Friday, June 18, 2010

The meaning of strangulation

By Mark LeVine

The remarks were not made in anger or haste, as were the now infamous, flippant and ill-conceived comments that cost White House reporter Helen Thomas her job, if not her legacy. Instead, they were made quite deliberately, with an air of thoughtfulness, while leaning over a lectern, as if lecturing to a class.

Thomas was forced into retirement for declaring that Jews "should get the hell out of Palestine," but New York Senator Chuck Schumer, one of the most powerful politicians in the US, has avoided any criticism or even major press coverage for remarks he made only days later that supported the continued "economic strangulation" of Gaza; in part, because, he essentially argues, the inhabitants of the benighted Strip are not Jewish.

Schumer made his remarks during a brief talk to the Orthodox Union, a well-known politically conservative Jewish educational, outreach and social service organisation.

The talk covered several foreign policy issues, including Iran and Israel/Palestine. When the topic turned to the Israeli attack on the Gaza aid flotilla Schumer began by explaining that the "Palestinian people still don't believe in the Jewish state, in a two-state solution". But that is not all, he continued: "They don't believe in the Torah, in David."

Because of this, and because they chose to elect Hamas, Schumer went on to argue, Israel is right - and the US should support its desire - "to strangle them economically until they see that's not the way to go".

Indeed, whether deliberately or because he does not understand the nature of Israeli policies vis-a-vis Gaza, Schumer did not actually use the word "blockade;" instead describing Israeli actions as a "boycott".

Only when Palestinians see the light, "when there's some moderation and cooperation, can [they] have an economic advancement".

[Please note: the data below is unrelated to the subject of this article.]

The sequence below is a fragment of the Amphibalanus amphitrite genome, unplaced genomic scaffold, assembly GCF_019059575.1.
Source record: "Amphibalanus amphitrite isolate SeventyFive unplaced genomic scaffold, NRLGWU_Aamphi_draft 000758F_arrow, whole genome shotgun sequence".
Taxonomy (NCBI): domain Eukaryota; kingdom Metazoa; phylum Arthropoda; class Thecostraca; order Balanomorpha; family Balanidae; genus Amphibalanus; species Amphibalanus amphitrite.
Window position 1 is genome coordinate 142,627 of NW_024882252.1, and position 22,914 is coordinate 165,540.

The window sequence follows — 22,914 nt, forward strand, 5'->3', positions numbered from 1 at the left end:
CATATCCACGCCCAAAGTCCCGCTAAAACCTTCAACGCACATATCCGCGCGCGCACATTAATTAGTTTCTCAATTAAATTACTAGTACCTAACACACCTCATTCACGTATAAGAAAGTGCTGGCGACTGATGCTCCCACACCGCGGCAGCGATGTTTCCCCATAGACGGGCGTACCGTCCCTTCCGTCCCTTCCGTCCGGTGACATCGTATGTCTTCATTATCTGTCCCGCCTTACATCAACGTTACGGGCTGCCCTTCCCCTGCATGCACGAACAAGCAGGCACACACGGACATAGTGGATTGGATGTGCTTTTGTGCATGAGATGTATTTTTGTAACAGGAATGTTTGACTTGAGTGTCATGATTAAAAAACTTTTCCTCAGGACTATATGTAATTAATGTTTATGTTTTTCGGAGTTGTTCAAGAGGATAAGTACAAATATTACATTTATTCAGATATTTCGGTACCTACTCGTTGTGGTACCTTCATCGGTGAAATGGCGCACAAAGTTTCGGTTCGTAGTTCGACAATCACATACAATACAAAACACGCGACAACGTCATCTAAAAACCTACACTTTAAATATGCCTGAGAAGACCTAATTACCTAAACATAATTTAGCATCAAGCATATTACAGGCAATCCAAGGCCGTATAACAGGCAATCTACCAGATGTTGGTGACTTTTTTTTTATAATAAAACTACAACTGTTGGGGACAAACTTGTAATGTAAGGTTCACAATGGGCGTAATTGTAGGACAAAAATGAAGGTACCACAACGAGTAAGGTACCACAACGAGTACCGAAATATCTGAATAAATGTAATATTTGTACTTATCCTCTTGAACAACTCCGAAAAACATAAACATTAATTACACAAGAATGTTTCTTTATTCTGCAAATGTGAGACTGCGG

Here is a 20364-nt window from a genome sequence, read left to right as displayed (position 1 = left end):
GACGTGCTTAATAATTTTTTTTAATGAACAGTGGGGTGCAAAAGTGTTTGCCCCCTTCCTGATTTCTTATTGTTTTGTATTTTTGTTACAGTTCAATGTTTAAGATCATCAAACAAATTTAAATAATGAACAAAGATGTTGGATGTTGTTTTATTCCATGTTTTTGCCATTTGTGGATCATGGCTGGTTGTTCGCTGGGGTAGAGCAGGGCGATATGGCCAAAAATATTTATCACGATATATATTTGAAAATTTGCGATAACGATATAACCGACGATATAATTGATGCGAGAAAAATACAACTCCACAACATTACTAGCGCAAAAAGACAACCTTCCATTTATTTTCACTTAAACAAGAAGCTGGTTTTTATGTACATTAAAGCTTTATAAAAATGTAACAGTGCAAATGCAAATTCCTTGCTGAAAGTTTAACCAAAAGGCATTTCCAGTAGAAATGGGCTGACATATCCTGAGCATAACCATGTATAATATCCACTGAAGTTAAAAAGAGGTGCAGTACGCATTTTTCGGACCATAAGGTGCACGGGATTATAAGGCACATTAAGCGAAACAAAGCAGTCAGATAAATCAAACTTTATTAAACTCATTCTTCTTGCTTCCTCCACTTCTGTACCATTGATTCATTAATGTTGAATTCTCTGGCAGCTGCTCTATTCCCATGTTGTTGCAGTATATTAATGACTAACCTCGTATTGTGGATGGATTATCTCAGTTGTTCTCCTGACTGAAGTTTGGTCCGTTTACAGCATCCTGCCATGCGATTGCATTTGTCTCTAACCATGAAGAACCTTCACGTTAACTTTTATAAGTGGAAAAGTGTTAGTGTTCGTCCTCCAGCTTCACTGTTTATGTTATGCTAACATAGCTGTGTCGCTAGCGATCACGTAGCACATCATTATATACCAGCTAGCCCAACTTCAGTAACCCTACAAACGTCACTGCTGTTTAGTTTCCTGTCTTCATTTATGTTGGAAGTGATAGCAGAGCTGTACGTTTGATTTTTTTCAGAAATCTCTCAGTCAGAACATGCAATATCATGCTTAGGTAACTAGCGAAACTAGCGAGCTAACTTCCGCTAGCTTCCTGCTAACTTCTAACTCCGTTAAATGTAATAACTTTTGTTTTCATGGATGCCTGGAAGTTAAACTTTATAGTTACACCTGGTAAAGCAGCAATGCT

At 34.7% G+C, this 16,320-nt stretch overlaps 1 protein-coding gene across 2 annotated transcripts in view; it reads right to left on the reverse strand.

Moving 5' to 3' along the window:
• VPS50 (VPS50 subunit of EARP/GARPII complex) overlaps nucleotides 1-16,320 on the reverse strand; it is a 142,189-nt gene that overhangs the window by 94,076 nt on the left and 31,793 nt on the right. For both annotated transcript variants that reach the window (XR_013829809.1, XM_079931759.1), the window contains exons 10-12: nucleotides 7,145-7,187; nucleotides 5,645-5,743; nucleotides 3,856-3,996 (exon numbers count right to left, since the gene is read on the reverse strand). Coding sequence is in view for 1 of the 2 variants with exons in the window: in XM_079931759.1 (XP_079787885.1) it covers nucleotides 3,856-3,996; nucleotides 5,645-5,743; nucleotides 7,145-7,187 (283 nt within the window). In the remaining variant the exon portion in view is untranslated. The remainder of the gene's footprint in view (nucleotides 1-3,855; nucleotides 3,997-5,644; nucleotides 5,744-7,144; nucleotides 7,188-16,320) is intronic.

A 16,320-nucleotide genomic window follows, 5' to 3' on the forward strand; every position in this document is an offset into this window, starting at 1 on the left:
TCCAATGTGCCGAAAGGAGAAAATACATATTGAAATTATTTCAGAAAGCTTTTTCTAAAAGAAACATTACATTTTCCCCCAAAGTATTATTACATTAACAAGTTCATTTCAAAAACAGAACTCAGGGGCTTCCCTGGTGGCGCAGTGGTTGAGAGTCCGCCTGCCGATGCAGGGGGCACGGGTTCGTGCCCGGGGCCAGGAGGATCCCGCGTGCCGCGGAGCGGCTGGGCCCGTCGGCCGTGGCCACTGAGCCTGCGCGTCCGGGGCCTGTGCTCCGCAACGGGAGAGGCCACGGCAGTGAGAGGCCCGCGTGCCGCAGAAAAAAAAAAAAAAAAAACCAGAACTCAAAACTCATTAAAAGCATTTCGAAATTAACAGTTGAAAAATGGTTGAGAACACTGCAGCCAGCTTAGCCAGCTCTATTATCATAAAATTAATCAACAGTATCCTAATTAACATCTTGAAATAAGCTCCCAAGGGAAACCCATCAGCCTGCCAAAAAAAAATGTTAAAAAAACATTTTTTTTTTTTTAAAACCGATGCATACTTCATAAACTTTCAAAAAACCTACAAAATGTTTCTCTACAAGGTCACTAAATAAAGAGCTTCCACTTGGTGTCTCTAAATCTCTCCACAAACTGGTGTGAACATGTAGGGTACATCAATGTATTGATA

Opinions that matter

With all due respect to Helen Thomas and her illustrious career, she was merely a columnist, with no political power and a relatively small readership. When she adopted opinions or arguments that contradicted the facts or were morally problematic, they were easily rebutted in the public sphere.

Charles Schumer, however, is an extremely powerful senator who serves on some of that body's most powerful committees, such as banking and judiciary.

Moreover, through his representation of New York, the state with the largest Jewish population in the US, he is a leading pro-Israel voice in congress who has the ability directly to impact the nature of US policy towards Israel and the Middle East more broadly.

In other words, what Senator Schumer says actually can cost people - Palestinians, Israelis, Americans - their livelihoods and even their lives, not to mention help prolong or alleviate one of the world's most intractable conflicts. And yet no one in official Washington even blinked.

To consider the implications of these comments, it is worth considering what would happen if any Arab or Muslim, never mind a US senator, explained that because Israelis do not support a two-state solution, and do not believe in the Quran - that is, have not converted to Islam - and have voted in one of the most right-wing governments in their country's history, the US, or the world more broadly, is justified in trying to "strangle Israel economically" until it moderates its policies.

Imagine the uproar. Consider what would happen to the person - a columnist or congressman - who made such a comment. Yet hardly anyone has even noticed, never mind considered the implications of Schumer's remarks, which on YouTube have garnered about 1,500 views. Not a single major US newspaper has even written, let alone editorialised, about them, in contrast to the plethora of editorials and op-eds in response to Thomas' remarks, one clip of which has been viewed well over 1.6 million times.

It is hard to know what to call Schumer's argument that, because Palestinians "don't believe in the Torah, in David," they can be strangled.

He specifically says "there should be humanitarian aid and people not starving to death," but he does not quite explain how "strangling" an economy that has already been nearly destroyed during 40 years of occupation can do anything but cause immense suffering to the people living in it, as numerous reports by the UN, Israeli, Palestinian and international aid organisations have documented in great detail.

Indeed, to "strangle" an entire people economically can only mean to try to destroy their ability to survive as a national group, which is a crime against humanity.


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